David Morgan contributed three articles, including about the Minster’s organ and choral music, and whether Mendelssohn played that organ. Karen Ip wrote about the 150th Anniversary of the fire that destroyed the Minister, while Liz Sheppard-Jones reviewed the Fire’s commemorative concert.
Importance of Archives
In late 2013 and early 2014 there was a threat to close the Croydon Local Studies Library and Archives Service. James Naylor explained why the Citizen supported keeping it open, and I wrote on The Importance of Archives. In Fortune Favours the Archives Brian Lancaster of Croydon Natural History and Scientific Society, explained how the Service was saved.
Back in 2013 I pointed out that Croydon’s art collection was a forgotten resource. Since the Labour administration came to office in Mya 2014 the re-organised Museum and Archives service research room on the ground floor of the Clocktower has been a hive of activity and initiatives since 2014. Works from the art collection are now regularly displayed. Volunteers have been working on projects including sorting and cataloguing collections. The Fairfield (Halls) Collection project was discussed by Angela Lord and myself. The many exhibitions at the Museum included one on the artistic and musical family of the Pethericks, about whom I contributed a piece in the Citizen.
The Citizen is itself a historical archive. Its print archive will be deposited with the Museum, and plans are under way to ensure that the internet site remains as a digital resource.
Threat to Croydon’s Heritage
Many residents and others were outraged by the then Conservative Council’s decision in 2013 to sell items from the Riesco porcelain collection displayed in the Clocktower. The Citizen reviewed the arguments for and against, while David White discussed whether the Council had the legal power to sell.
In September 2014 I explained the Council Planners’ admission that the Borough’s heritage had been significantly compromised over recent decades. The threat to historic assets is always present. The future of SEGAS house was discussed through the Citizen in 2014. My August 2016 Will Croydon Council sell off more of its historic assets? remains an open question.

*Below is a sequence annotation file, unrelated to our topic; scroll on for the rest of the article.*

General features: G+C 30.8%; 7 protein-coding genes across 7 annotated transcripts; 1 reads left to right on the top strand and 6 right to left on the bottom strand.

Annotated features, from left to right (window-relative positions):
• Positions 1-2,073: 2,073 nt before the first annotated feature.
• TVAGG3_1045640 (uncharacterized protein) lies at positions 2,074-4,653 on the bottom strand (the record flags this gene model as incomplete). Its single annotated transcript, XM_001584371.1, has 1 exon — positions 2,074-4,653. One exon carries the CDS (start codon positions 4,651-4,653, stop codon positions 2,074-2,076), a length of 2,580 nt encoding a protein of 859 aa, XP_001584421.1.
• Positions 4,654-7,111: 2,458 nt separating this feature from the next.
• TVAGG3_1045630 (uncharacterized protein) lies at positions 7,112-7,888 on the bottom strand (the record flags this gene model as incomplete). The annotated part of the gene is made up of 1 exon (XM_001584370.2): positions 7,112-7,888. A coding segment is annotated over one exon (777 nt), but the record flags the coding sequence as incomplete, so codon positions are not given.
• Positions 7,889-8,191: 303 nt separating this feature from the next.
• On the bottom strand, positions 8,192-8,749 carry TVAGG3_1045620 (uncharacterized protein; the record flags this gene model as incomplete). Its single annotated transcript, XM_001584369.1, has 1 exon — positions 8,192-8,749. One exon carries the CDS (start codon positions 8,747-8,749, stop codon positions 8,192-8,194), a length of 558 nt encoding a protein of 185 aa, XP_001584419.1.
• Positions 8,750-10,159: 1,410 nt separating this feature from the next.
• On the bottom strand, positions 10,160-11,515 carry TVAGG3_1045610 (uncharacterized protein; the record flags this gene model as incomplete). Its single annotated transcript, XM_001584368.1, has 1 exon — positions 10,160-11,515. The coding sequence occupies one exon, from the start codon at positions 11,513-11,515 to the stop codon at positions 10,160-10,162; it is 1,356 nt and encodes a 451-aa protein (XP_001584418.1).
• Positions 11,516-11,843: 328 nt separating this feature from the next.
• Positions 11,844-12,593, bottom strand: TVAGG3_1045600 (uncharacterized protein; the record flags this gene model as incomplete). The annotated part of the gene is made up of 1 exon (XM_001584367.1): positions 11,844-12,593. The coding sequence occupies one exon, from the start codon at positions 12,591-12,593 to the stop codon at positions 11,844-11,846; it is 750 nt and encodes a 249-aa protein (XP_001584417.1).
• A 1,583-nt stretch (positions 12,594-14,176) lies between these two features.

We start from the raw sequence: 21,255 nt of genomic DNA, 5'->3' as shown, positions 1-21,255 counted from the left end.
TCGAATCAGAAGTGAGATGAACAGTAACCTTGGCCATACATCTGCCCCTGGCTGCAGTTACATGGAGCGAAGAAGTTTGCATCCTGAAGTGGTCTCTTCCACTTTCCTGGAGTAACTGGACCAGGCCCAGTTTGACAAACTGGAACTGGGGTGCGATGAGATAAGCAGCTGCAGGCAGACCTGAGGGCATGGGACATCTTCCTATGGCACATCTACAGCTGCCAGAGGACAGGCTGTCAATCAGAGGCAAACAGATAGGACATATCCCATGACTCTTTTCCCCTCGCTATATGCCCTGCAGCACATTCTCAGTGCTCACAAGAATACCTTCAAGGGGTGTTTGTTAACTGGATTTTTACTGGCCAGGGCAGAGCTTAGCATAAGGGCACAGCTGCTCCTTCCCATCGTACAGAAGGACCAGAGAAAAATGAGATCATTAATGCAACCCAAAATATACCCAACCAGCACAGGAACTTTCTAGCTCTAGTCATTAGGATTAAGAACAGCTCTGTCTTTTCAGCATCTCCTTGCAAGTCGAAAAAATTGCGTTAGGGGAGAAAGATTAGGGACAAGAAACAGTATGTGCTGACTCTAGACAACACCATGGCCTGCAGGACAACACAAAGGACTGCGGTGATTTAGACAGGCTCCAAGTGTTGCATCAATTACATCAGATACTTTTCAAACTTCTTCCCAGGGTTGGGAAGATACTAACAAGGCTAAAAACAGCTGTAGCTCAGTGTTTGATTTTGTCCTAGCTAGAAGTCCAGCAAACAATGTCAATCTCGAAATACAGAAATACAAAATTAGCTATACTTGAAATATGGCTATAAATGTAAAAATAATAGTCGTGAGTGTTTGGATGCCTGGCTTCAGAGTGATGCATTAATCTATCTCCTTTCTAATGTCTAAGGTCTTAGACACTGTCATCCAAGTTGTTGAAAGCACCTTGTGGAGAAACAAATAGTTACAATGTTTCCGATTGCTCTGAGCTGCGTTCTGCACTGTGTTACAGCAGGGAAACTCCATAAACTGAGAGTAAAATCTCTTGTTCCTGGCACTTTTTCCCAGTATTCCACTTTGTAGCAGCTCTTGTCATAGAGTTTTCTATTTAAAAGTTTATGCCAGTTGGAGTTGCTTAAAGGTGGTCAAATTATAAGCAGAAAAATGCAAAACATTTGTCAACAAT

Contributions have been made on a range of other topics by PhD student Dan Frost, Clare Walker, Holly Bernstein and myself on Croydon and Agincourt, Taras Shevchenko (the Ukrainian poet who fought for the freedom of his country using words), the 1968 Council elections and the student occupation of Croydon College of Art, the life of legendary folk singer and activist Pete Seeger, the 90th anniversary of Croydon Soroptomist International women’s organisation, and events organised in this year’s Women’s History Month. Given this year’s commemoration of Votes for Women the Citizen published my introduction Historical heroines: meeting Croydon’s suffragettes and suffragists.
The Citizen’s demise will make it more difficult to promote new writing and share knowledge about Croydon’s history.
The above text was written and submitted to Croydon Citizen. Unfortunately it was too close to the closure deadline for the team to be able to post it up. James Nayor, the Editor in Chief says on this and the previous posting on this blog site:
It's a real pity because these were excellent - thank you for your kind words and serious tackling of the issues the town faces with the losing the Citizen. I am very grateful for you writing this.
The Citizen was able to post up the latest contribution by Samuel Ali adding to our knowledge of Croydon's slavery links.
It has also managed to publish the last of my articles on the history of peace and anti-war movements in Croydon.